Why Are Dogs' Noses Wet And Cold?

There's a real reason — and a reason why some dogs' noses are warm and dry.

If you've ever touched your dog's nose, on purpose or by accident, you've probably noticed that it's often kind of cold and wet. Most of us just take it as a fact that dogs' noses are always cold, and don't really think about why that might be.

But is there actually a reason why dogs' noses are cold and wet?

As it turns out, there is. A dog's nose is a part of his body's cooling system, and plays a crucial role in keeping him cool and regulated throughout the day.

"Unlike humans, who cool themselves largely by sweating, dogs cool themselves through their respiratory tract through panting, pushing warm air out and bringing cool air in," Dr. Sonja Olson, a senior clinician in emergency medicine for BluePearl Veterinary Partners, told The Dodo. "Cooling occurs as moisture evaporates from the tongue and nose, which both have a lot of blood vessels close to the surface."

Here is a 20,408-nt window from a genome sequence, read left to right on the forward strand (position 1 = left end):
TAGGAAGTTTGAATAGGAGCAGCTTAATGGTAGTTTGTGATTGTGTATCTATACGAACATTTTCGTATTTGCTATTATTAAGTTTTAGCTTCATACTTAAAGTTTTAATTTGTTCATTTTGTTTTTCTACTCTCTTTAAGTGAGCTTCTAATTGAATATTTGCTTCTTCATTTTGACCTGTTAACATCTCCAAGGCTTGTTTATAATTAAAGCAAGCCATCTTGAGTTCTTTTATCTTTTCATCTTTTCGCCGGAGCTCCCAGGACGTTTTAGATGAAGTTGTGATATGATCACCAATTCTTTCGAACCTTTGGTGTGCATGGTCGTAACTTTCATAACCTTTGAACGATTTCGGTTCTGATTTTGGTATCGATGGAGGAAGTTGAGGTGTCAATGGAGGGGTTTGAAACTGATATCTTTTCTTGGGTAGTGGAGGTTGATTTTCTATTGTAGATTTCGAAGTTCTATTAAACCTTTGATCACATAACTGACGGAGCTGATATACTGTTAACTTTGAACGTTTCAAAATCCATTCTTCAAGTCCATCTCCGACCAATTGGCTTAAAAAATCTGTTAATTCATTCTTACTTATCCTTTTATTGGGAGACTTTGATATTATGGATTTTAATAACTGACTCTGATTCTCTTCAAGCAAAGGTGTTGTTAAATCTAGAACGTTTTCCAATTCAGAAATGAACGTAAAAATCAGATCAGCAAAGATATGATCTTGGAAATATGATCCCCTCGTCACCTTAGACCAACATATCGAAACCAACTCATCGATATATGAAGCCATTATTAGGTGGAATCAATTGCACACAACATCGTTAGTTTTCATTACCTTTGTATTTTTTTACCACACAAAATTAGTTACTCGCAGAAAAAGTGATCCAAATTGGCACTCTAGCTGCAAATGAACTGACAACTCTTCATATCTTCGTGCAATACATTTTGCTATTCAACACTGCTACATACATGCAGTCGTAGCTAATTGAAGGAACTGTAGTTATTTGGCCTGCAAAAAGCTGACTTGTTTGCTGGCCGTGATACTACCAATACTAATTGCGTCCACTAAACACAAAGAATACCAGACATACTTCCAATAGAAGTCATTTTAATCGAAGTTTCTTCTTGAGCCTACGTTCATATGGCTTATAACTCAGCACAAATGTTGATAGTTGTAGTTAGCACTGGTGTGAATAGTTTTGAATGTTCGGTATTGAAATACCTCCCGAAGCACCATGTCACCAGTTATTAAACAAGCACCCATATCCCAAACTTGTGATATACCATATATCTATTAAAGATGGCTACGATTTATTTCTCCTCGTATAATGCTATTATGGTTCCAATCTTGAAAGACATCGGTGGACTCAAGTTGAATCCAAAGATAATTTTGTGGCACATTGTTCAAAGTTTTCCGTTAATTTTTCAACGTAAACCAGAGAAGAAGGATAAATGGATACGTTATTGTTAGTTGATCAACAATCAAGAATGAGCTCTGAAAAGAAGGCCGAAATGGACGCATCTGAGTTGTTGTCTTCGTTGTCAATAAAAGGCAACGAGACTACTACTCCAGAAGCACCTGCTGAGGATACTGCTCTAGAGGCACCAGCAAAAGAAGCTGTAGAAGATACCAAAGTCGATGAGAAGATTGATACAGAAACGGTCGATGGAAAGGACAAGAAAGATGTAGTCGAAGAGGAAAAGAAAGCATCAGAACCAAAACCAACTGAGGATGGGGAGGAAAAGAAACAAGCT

So, when your dog is running around a lot or the weather outside is incredibly hot, his nose is likely to be cold, as his body is trying to keep him from overheating.

On a not-so-hot day though, or on days where your dog isn't as active, his nose might not feel as cold, and that's perfectly normal. The coldness of a dog's nose relates directly to his cooling system, and on days when he doesn't need to keep as cool, his nose just won't be as cold.

Therefore, the theory that dogs with warm, dry noses are sick simply isn't true. Some dogs have naturally warmer noses than others, according to Dr. Ari Zabell of Banfield Pet Hospital, and there's nothing wrong with that.

Another factor that goes into how cold a dog's nose is has to do with breed and facial structure.

"Dogs with long noses, such as German shepherds, are more likely to have noses that feel cold, while dogs with shorter noses, such as pugs and bulldogs, will often be comparatively warmer," Olson said.

So whether your dog's nose is wet and cold or warm and dry, it's not an indicator of his health. If you're ever worried about your dog overheating, there are other signs to look out for.